Mrs Darcy versus the Aliens
|Mrs Darcy versus the Aliens|
|Cover artist||Sir Christopher Hamilton-Emery, RA|
|Publication date||September 2011|
Mrs Darcy versus the Aliens is a non-fiction work by the 19th century English journalist Jonathan Pinnock. Details of the original publication are - for obvious reasons - sketchy. However, the book was known to have been in general circulation in the mid-1800s prior to its blanket suppression in the aftermath of the notorious treason trial.
According to most accounts, the book purports to provide a counterpoint to the
lies, half-truths and dissemblishments
spread by Jane Austen in her so-called novel Pride and Prejudice. It is understood that the author was particularly eager to put the record straight about the role played by George Wickham and Mrs Elizabeth Darcy in the skirmishes leading up to the First Alien War.
However, shortly after publication, it emerged that much of the information contained in the book was not in fact obtained by legitimate means, but by intercepting and hacking open correspondence between Wickham and Mrs Darcy. It subsequently turned out that this practice was widespread in the journal that Pinnock worked for (The News of th'Earth), with many others such as Lord Byron, Beau Brummell and the Prince Regent himself now claiming that their personal correspondence had also been hacked open.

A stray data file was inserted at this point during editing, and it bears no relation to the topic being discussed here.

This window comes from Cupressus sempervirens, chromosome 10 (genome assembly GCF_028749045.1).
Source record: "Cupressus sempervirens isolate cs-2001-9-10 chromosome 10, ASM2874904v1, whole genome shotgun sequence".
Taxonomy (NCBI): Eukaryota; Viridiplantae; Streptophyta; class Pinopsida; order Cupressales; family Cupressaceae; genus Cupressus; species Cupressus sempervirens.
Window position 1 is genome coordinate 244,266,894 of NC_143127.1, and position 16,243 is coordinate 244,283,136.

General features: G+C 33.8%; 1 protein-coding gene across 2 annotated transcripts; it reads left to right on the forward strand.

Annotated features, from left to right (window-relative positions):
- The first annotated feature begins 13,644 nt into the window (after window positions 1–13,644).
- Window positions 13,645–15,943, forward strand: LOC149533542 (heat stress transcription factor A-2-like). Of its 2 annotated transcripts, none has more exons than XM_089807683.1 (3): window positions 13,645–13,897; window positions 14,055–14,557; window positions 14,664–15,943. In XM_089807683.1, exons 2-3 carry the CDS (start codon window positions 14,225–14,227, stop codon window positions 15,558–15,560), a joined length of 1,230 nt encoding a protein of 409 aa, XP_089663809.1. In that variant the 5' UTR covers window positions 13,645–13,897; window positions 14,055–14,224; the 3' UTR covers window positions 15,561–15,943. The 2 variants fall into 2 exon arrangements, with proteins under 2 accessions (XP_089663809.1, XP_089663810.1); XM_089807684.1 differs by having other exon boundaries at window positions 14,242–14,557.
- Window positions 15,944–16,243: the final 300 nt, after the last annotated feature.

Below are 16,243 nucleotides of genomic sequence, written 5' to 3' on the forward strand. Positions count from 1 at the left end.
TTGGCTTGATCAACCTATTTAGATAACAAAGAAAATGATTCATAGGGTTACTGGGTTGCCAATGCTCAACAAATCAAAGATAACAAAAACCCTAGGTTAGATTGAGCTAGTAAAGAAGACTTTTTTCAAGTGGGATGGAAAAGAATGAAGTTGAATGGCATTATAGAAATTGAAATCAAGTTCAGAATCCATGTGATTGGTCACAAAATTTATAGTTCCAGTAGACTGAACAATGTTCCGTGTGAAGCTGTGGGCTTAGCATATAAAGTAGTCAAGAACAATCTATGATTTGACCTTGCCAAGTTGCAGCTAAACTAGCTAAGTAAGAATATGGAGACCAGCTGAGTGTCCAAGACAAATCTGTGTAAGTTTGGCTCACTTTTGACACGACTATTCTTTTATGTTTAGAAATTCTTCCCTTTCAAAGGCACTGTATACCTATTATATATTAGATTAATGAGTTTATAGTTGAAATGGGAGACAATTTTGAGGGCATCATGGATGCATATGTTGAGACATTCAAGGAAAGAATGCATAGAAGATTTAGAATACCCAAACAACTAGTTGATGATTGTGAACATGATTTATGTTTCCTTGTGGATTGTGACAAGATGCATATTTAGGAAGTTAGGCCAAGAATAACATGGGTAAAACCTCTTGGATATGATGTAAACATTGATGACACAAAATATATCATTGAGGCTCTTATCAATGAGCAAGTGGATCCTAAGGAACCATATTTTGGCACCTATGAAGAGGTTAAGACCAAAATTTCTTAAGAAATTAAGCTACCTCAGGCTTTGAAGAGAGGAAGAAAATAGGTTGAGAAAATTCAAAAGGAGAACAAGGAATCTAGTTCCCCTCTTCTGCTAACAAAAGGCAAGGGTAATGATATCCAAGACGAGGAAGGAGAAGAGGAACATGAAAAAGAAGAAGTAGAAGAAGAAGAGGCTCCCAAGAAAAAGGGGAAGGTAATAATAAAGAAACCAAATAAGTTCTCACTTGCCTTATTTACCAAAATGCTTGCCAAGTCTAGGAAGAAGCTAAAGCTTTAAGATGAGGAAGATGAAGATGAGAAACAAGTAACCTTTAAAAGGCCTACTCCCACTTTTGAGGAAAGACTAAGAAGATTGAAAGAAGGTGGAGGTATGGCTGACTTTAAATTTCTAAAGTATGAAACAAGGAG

The resulting furore led to the closure of the journal and the arrest of Pinnock and his proprietor, Sir Rupert Merde d'Oc, for high treason. Both were sentenced to be hung, drawn and quartered, although Merde d'Oc's punishment was commuted to transportation to Van Diemen's Land, where his descendants continue his work to this very day. Pinnock, an unprepossessing individual with rat-like features, bad skin and appalling halitosis (almost certainly as a result of suffering from the condition now known as McMullan's Trifecta), is in hindsight generally regarded to have been the fall guy, although his execution drew a large crowd of baying onlookers, most of whom had themselves only recently bought a copy of his book.
Following the trial, the book was suppressed under the terms of the 300-year rule, making it illegal even to own a copy. There has been speculation in some quarters as to whether the whole so-called "hacking" scandal was manufactured in order to provide an excuse for this. Be that as it may, in the past few months, an ancient battered copy has come into the possession of the shadowy Wickhamleaks organisation, and their continual stream of leaks from the book have now led to the authorities relenting and allowing a new publication to go ahead. What happens next is anyone's guess.